Central Bank: Domestic economy may ‘platueau’ in 2020

Central Bank: Domestic economy may ‘platueau’ in 2020
Central Bank (photo courtesy of the Central Bank)

NASSAU, BAHAMAS – The domestic economy may ‘plateau’ in 2020 before returning to pre-hurricane Dorian growth in 2021, according to the Central Bank.

The Central Bank laid out expectations in its Monthly Economic and Financial Developments report for October 2019.

“Expectations are that the domestic economy will continue to expand at a modest pace during remainder of the year, but may plateau in 2020, before returning to pre-hurricane growth in the subsequent year” it stated.

“Activity within New Providence and some of the other major islands are poised to sustain short to medium-term gains within the tourism sector, until the country’s inventory is fully restored.”

The report stated: “Further, construction output will continue to be underpinned by foreign direct investments, with some impetus from rebuilding efforts, as funding, materials and labor are sourced.”

According to the Central Bank, any gains in employment will likely be seen in the construction sector with more broad-based improvements anticipated, as work progresses with the restoration of damaged hotels and resorts.

“In the fiscal sector, the replacement of lost infrastructure and social spending, combined with Government’s prior commitments, are likely to place a strain on Government’s resources,” the bank noted.

“Revenue shortfalls are expected to be financed mainly through additional domestic and international borrowing; with modest support also from donations from private and official sources.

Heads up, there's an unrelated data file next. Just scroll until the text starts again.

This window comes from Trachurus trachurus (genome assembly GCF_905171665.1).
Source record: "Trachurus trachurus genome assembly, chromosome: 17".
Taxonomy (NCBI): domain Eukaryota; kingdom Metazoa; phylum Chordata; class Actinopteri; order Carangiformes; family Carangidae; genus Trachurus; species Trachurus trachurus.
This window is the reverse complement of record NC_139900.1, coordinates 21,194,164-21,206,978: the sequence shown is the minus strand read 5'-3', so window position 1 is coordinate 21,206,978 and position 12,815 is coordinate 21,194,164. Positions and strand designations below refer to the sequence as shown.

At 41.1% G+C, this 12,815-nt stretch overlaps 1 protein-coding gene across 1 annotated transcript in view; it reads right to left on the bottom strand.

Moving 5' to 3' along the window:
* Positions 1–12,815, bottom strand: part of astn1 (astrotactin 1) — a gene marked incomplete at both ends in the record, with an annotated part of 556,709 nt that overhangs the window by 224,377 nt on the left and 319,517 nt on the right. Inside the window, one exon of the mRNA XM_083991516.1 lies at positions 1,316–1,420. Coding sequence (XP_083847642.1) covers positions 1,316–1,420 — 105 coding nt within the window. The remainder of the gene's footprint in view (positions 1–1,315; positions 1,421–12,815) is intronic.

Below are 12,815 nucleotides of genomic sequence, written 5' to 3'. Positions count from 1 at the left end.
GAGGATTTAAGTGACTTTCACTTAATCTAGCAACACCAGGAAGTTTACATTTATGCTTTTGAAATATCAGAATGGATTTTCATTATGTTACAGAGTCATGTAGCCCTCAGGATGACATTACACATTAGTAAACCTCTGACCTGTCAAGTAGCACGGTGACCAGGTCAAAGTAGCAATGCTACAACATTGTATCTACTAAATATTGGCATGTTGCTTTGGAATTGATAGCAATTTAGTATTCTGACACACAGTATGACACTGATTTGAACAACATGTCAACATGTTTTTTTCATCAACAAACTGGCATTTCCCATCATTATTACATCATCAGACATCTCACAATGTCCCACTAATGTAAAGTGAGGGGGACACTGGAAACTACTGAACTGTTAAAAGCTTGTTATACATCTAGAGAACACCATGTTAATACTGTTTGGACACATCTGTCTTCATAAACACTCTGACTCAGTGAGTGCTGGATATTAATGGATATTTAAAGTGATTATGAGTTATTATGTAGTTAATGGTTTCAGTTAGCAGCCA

The Central Bank also noted that in the monetary sector, “continued cautious commercial bank lending posture, alongside added deposit base growth should sustain elevated liquidity conditions over the remainder of the 2019 and 2020”.

“The trend of healthy external reserve balances is expected to be maintained in the short-run, underpinned by Government’s external financing proceeds and re-insurance inflows,” it continued.

“However, a net reduction is forecasted for 2020, as import spending on rebuilding activities intensify, and lower than normal capacity in the tourism sector constrains new private sector inflows.

“In light of the current outlook, the Central Bank will continue to pursue policies that support financial sector stability and are conducive to overall economic recovery,” the regulator noted.

“This includes increased flexibility in lending guidelines for hurricane impacted households and businesses, while maintaining the medium-term focus on reducing excess bank liquidity.”

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